5:00 p.m.—”Jumpsuits up—trays, ladies!” Dinner is always lukewarm canned soup, a cold sandwich, fruit or dessert, and milk. Most of the day you’ll walk around in your orange T-shirt or white long john shirt, with the pants of your jumpsuit on and the top hanging around your waist, held in place by the elastic cinch in the middle. It’s a universal trick of jail comfort, but the guards demand that you pull your jumpsuit all the way up before you can take a tray—an arbitrary requirement for mealtime formality in a place where this matters literally not at all.

7:00 p.m.—”How many for AA?” The limited and inconsistent program offerings for women tend to take place in the evenings in the visiting room. On Sun- days you have church, on Mondays you have AA, and on Fridays there’s your twelve-step-based recovery group. There is also a parenting class that has been “getting off the ground” indefinitely.

10:30 p.m.—”Five minutes to lock-in! ” Sometime around

10:30 or 10:45, you’ll hear the announcement on the loudspeaker that it’s time to lock in for the night. Then the COs come through and slide your cell doors shut.

And that’s it. That’s all your day in jail consists of. Obviously, this leaves a lot of free time in a small space, and figuring out exactly how to fill it will be one of your main tasks here.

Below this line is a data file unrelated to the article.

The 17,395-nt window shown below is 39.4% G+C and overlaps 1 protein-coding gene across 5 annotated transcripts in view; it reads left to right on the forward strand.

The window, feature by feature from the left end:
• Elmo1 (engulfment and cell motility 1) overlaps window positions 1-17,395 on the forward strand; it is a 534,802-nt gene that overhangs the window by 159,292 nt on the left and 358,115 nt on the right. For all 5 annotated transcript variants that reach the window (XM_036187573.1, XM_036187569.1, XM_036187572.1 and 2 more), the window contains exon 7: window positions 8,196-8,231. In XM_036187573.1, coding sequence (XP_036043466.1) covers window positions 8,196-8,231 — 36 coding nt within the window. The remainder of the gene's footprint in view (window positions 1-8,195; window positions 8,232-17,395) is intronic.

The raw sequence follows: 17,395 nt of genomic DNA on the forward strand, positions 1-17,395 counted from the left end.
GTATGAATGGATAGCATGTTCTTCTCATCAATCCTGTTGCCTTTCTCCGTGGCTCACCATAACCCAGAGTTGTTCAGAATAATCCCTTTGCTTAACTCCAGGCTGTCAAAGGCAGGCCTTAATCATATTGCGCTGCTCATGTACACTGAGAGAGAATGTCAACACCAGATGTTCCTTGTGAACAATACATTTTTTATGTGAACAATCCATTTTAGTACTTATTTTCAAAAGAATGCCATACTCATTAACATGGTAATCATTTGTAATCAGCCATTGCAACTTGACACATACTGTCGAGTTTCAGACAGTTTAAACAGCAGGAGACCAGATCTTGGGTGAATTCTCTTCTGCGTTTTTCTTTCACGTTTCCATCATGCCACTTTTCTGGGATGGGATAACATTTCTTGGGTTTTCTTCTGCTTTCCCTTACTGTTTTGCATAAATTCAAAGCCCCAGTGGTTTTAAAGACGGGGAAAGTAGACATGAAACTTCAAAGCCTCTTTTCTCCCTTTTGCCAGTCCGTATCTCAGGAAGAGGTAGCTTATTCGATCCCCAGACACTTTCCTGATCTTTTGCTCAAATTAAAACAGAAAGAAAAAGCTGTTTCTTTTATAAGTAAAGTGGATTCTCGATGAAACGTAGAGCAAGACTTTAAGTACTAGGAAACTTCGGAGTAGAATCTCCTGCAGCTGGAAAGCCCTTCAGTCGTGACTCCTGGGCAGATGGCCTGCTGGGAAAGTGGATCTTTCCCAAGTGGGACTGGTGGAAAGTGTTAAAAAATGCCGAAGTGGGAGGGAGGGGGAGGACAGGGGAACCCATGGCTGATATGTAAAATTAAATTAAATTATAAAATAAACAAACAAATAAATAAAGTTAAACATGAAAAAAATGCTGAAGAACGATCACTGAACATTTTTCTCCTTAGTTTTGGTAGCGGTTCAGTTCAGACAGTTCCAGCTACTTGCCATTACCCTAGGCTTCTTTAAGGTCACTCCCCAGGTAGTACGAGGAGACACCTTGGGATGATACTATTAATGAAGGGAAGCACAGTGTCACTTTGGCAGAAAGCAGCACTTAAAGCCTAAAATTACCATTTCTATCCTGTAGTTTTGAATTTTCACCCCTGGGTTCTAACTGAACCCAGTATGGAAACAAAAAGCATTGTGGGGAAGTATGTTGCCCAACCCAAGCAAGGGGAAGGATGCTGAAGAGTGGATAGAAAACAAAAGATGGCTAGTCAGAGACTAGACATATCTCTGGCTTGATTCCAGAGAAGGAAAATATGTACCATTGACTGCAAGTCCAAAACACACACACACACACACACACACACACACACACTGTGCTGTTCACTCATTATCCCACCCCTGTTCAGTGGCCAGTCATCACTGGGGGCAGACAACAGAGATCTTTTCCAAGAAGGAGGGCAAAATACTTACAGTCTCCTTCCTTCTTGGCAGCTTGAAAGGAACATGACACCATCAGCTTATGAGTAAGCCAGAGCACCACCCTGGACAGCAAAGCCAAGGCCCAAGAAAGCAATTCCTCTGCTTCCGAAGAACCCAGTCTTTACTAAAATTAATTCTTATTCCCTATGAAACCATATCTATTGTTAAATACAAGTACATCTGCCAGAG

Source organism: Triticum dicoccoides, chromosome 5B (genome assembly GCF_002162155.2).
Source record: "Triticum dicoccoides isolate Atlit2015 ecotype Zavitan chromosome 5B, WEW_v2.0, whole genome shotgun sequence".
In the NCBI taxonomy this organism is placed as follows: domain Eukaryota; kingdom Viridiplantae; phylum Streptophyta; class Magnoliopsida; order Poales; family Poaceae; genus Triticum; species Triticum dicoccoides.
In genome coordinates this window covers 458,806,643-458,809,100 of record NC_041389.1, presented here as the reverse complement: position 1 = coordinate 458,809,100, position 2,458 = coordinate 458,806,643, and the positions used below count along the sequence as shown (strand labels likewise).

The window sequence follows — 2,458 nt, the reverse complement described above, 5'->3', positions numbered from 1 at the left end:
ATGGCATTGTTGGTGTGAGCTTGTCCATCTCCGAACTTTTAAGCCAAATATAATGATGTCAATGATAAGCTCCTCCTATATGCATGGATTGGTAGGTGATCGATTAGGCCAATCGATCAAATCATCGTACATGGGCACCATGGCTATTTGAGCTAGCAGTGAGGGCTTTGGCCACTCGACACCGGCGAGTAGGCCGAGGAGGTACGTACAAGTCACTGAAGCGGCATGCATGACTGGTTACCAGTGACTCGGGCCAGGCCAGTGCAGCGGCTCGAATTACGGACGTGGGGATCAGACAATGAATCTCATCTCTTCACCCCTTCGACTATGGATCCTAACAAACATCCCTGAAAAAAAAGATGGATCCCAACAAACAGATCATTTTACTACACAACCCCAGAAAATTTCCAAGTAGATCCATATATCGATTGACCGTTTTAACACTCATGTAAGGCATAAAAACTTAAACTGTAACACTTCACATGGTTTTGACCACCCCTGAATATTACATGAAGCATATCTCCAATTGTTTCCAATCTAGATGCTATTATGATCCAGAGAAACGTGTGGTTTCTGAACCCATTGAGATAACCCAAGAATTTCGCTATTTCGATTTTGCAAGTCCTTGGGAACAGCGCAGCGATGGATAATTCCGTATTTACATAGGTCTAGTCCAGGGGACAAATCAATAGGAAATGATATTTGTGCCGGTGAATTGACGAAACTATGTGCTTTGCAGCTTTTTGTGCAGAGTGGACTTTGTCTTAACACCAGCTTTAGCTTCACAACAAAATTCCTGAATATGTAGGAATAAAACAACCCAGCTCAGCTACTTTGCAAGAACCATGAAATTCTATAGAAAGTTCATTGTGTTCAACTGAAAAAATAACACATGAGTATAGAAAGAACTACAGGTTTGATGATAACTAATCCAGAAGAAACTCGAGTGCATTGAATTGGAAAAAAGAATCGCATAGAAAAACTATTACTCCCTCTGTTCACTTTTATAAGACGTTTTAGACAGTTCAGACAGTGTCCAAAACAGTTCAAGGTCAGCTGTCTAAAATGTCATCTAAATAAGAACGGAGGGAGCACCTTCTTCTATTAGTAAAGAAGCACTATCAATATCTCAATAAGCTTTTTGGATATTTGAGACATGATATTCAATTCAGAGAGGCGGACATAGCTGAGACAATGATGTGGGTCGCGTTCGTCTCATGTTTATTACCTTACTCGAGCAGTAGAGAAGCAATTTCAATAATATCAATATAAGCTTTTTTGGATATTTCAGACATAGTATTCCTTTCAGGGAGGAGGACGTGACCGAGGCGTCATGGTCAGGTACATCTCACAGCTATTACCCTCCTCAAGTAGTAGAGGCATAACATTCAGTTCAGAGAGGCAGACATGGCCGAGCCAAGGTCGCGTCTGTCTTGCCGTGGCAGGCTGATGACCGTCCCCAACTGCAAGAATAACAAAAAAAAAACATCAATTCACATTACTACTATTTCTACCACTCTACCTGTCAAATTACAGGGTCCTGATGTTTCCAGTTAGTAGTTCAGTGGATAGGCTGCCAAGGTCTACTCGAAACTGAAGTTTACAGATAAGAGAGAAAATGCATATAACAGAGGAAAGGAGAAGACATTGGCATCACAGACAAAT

For my part, I filled my days with reading, obsessive cross-wording, and running, making slow, plodding laps back and forth across the cellblock. In warmer weather, I could have run outside—but the sight of the sun wasn’t worth the ogling eyes around me. So instead I stayed in, using a yellow legal notepad as a ruler to guesstimate the length of the cellblock: forty feet. Every time certain guards walked by, I had to stop and walk. They said we weren’t allowed to run.

Lots of people run for the scenery, or the fresh air, or the rush of endorphins, or the feeling of accomplishment. In jail, I had none of those things. There, running was simply putting one foot in front of the other, no frills. No wind, no sky, no landscapes. After almost a decade of drug use, I’m not sure there was much left in the way of endorphins, and the sense of accomplishment was minimal. I did not, after all, go anywhere.

Since I was not exactly a star athlete anymore, achieving my daily four-mile goal was a time-consuming undertaking that ate up most of my mornings. Afternoons, meanwhile, were for writing letters, and evenings were for journaling, recording in detail every nuance of my new life in a fishbowl.

I had been a journaler much of my life, and when I was younger I’d written in a hieroglyphic-like code designed to hide dark thoughts from snooping teachers or parents. But over the years of decay that code had become a way to discreetly keep a ledger of my illicit dealings instead of my inner thoughts. Like so much else, the actual act of journaling had fallen by the wayside. 

When I picked it up again in jail it was because of Susan, the pagan lesbian who’d joked about my apparent newfound fame.

“It could be a book,” she told me. “At the least, it’s too weird not to write down.”